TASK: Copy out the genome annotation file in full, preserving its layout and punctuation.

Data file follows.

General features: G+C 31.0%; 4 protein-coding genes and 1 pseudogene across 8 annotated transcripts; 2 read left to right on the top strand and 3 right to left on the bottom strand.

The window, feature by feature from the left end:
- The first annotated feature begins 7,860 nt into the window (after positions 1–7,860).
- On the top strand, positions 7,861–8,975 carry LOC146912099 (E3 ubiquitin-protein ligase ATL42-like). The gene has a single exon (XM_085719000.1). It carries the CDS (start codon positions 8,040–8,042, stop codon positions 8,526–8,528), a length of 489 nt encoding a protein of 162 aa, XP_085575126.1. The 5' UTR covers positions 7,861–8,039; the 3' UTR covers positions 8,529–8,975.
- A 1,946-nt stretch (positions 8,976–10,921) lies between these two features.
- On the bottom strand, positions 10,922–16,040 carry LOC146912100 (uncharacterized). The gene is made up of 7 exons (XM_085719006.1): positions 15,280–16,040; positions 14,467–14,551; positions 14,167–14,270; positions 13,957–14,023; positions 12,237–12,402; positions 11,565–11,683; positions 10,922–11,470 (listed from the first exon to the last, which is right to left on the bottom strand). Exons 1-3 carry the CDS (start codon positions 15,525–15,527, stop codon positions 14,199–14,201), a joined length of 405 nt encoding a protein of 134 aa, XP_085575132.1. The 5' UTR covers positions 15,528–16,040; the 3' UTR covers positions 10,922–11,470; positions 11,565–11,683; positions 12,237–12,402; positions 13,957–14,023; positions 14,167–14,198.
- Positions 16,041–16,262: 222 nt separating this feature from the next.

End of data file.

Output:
General features: G+C 31.0%; 4 protein-coding genes and 1 pseudogene across 8 annotated transcripts; 2 read left to right on the top strand and 3 right to left on the bottom strand.

The window, feature by feature from the left end:
- The first annotated feature begins 7,860 nt into the window (after positions 1–7,860).
- On the top strand, positions 7,861–8,975 carry LOC146912099 (E3 ubiquitin-protein ligase ATL42-like). The gene has a single exon (XM_085719000.1). It carries the CDS (start codon positions 8,040–8,042, stop codon positions 8,526–8,528), a length of 489 nt encoding a protein of 162 aa, XP_085575126.1. The 5' UTR covers positions 7,861–8,039; the 3' UTR covers positions 8,529–8,975.
- A 1,946-nt stretch (positions 8,976–10,921) lies between these two features.
- On the bottom strand, positions 10,922–16,040 carry LOC146912100 (uncharacterized). The gene is made up of 7 exons (XM_085719006.1): positions 15,280–16,040; positions 14,467–14,551; positions 14,167–14,270; positions 13,957–14,023; positions 12,237–12,402; positions 11,565–11,683; positions 10,922–11,470 (listed from the first exon to the last, which is right to left on the bottom strand). Exons 1-3 carry the CDS (start codon positions 15,525–15,527, stop codon positions 14,199–14,201), a joined length of 405 nt encoding a protein of 134 aa, XP_085575132.1. The 5' UTR covers positions 15,528–16,040; the 3' UTR covers positions 10,922–11,470; positions 11,565–11,683; positions 12,237–12,402; positions 13,957–14,023; positions 14,167–14,198.
- Positions 16,041–16,262: 222 nt separating this feature from the next.